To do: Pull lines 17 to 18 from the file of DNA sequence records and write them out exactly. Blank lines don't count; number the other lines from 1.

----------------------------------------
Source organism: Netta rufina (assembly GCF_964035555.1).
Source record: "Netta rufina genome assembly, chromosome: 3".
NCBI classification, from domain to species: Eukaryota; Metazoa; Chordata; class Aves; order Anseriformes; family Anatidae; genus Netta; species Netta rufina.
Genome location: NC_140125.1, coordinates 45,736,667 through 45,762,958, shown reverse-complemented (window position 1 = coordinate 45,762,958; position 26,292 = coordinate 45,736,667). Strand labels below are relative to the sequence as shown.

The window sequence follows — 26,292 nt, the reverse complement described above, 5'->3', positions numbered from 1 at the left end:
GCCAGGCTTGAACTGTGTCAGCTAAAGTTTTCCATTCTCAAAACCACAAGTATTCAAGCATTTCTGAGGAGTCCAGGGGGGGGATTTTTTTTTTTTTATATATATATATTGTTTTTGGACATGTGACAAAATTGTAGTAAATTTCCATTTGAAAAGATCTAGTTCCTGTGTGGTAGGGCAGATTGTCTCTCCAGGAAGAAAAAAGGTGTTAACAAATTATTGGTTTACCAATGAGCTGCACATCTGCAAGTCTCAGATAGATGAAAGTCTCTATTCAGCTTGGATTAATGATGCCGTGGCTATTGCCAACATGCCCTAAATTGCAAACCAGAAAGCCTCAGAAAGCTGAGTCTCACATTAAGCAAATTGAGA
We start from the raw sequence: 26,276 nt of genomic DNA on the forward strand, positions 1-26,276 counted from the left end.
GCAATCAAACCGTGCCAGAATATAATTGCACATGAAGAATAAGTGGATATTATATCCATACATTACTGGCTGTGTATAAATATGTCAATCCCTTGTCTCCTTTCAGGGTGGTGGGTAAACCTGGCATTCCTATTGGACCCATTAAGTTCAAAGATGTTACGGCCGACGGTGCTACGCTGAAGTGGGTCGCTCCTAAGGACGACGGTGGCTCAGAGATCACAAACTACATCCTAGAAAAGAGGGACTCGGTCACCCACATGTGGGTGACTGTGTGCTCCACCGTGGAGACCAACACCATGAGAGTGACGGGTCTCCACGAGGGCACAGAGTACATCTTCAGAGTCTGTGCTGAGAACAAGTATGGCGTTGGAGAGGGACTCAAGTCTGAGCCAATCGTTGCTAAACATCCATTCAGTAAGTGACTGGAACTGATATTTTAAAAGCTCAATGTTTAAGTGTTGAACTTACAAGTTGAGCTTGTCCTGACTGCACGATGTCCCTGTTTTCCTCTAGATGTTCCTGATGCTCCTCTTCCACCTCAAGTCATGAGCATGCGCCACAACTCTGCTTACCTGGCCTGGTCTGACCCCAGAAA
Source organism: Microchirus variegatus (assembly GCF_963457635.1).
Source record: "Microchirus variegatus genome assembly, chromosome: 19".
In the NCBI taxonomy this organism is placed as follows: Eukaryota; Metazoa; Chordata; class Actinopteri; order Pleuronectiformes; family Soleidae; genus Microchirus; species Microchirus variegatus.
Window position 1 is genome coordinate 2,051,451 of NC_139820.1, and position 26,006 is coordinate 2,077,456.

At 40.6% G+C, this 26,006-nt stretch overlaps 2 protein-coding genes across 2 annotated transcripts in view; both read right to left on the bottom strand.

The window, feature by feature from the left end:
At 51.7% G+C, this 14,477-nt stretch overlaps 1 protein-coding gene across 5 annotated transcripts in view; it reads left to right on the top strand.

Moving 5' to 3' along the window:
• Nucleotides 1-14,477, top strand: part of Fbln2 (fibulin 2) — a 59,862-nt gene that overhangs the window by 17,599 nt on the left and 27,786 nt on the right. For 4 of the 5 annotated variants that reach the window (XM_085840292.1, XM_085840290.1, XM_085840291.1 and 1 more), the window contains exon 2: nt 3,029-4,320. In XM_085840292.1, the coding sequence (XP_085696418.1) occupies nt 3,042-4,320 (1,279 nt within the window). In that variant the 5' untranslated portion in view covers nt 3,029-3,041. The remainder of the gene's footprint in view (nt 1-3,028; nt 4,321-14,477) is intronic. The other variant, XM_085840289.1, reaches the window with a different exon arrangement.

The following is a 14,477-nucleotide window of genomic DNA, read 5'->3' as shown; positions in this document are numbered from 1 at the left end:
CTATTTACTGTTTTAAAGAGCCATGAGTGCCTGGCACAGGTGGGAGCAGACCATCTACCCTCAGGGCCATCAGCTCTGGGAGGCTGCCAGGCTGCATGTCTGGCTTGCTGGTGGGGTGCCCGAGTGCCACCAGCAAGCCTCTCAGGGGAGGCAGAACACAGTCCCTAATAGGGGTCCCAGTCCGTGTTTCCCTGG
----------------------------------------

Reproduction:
• Nucleotides 1-14,477, top strand: part of Fbln2 (fibulin 2) — a 59,862-nt gene that overhangs the window by 17,599 nt on the left and 27,786 nt on the right. For 4 of the 5 annotated variants that reach the window (XM_085840292.1, XM_085840290.1, XM_085840291.1 and 1 more), the window contains exon 2: nt 3,029-4,320. In XM_085840292.1, the coding sequence (XP_085696418.1) occupies nt 3,042-4,320 (1,279 nt within the window). In that variant the 5' untranslated portion in view covers nt 3,029-3,041. The remainder of the gene's footprint in view (nt 1-3,028; nt 4,321-14,477) is intronic. The other variant, XM_085840289.1, reaches the window with a different exon arrangement.

The following is a 14,477-nucleotide window of genomic DNA, read 5'->3' as shown; positions in this document are numbered from 1 at the left end: